Customer Service | Help | FAQ | PEP-Easy | Report a Data Error | About
PEP-Easy Tip: To save PEP-Easy to the home screen

PEP-Web Tip of the Day

To start PEP-Easy without first opening your browser–just as you would start a mobile app, you can save a shortcut to your home screen.

First, in Chrome or Safari, depending on your platform, open PEP-Easy from You want to be on the default start screen, so you have a clean workspace.

Then, depending on your mobile device…follow the instructions below:


  1. Tap on the share icon Action navigation bar and tab bar icon
  2. In the bottom list, tap on ‘Add to home screen’
  3. In the “Add to Home” confirmation “bubble”, tap “Add”

On Android:

  1. Tap on the Chrome menu (Vertical Ellipses)
  2. Select “Add to Home Screen” from the menu


For the complete list of tips, see PEP-Web Tips on the PEP-Web support page.

Gould, E. Rosenberger, J. (1994). Epilogue. Psychoanal. Inq., 14(4):636-639.

(1994). Psychoanalytic Inquiry, 14(4):636-639


Edith Gould, M.S. and Judith Rosenberger, Ph.D.

In drawing up our concluding comments on these rich and varied papers, we noted that contemporary perspectives share a revisionist position, asserting the value of the erotic transference as an important component of analysis. The uniformity ends there: each of the authors defines the contribution of the erotic transference in quite a different way. Some writers have shaken the role of eros loose from its classical instinctual moorings. We now find eros being towed along behind many different craft bound for many different destinations. The primary agreement among the authors is that the erotic transference represents a potentially mutative force in analysis. This is a significant departure from the way erotic transference was viewed in much of the traditional literature. Hill's historical review alerts analysts to the traditional theoretical biases against erotic transferences. Additionally, implicit concerns about countertransference problems may have led both clinicians and theorists to avoid the analysis of erotic material. The emphasis has shifted now from the erotic transference as a potentially disruptive intrusion into the central analytic work, to erotic transference as a crystallization of important aspects of the curative analytic process.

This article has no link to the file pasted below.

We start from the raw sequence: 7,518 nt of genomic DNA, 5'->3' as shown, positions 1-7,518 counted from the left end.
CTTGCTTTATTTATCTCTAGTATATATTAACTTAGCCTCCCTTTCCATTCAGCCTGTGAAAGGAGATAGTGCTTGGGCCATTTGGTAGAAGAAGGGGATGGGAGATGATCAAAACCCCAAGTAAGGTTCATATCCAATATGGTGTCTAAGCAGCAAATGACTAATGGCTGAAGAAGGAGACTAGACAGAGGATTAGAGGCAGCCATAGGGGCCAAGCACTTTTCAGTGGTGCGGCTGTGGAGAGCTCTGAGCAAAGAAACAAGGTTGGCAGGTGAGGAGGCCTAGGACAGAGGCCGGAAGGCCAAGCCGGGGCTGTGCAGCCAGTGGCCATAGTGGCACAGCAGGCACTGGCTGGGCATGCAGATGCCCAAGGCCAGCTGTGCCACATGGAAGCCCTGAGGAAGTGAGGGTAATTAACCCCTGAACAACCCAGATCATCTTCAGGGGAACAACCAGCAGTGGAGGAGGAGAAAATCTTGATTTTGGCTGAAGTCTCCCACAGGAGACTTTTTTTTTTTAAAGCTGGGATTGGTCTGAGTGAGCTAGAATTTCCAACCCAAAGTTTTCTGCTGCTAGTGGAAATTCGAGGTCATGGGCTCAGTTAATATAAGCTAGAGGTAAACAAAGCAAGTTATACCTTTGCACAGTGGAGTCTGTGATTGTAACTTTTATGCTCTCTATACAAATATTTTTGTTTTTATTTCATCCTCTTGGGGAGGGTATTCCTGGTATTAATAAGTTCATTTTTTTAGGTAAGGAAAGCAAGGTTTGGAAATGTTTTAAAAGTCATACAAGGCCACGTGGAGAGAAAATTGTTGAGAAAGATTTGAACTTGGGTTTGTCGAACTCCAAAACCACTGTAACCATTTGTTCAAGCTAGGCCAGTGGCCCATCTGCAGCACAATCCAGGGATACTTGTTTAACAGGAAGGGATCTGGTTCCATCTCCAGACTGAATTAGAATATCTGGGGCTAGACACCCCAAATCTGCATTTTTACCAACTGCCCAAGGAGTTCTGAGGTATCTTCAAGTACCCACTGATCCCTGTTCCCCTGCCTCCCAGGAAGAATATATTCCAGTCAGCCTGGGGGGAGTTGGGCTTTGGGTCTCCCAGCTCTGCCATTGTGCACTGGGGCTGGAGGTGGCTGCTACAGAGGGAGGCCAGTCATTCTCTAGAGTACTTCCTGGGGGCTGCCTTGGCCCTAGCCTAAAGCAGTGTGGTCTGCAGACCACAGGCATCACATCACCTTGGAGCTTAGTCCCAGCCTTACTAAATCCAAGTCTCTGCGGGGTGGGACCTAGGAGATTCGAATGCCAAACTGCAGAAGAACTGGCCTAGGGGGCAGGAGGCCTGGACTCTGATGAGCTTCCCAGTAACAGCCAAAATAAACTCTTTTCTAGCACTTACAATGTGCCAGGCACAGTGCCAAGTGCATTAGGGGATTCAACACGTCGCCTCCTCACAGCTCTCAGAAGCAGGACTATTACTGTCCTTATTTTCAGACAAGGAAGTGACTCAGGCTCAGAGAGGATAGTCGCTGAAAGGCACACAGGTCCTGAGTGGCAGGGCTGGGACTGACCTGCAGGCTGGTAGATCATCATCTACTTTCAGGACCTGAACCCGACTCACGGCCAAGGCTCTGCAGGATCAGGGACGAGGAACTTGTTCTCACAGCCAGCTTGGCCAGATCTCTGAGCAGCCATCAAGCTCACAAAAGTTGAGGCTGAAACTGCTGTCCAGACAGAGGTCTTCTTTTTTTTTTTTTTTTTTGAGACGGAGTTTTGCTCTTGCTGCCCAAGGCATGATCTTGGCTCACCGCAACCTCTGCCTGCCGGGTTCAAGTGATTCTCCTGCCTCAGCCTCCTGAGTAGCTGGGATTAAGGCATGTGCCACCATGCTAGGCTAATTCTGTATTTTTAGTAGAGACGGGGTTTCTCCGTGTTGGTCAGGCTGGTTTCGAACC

The emergence of the erotic transference is depicted variously as serving defensive and self-restorative functions. The authors cite instances of erotic transference as self-vitalization, as coming into relatedness, as rescue from self-dissolution, as restoration of the equilibrium of a threatened self, as transcendence from terrifying states of abandonment and aloneness, and as the shoring up of gender representations. Notably absent in these papers is the conceptualization of erotic transference as a contraindication for analyzability.

[This is a summary or excerpt from the full text of the book or article. The full text of the document is available to subscribers.]

Copyright © 2020, Psychoanalytic Electronic Publishing, ISSN 2472-6982 Customer Service | Help | FAQ | Download PEP Bibliography | Report a Data Error | About

WARNING! This text is printed for personal use. It is copyright to the journal in which it originally appeared. It is illegal to redistribute it in any form.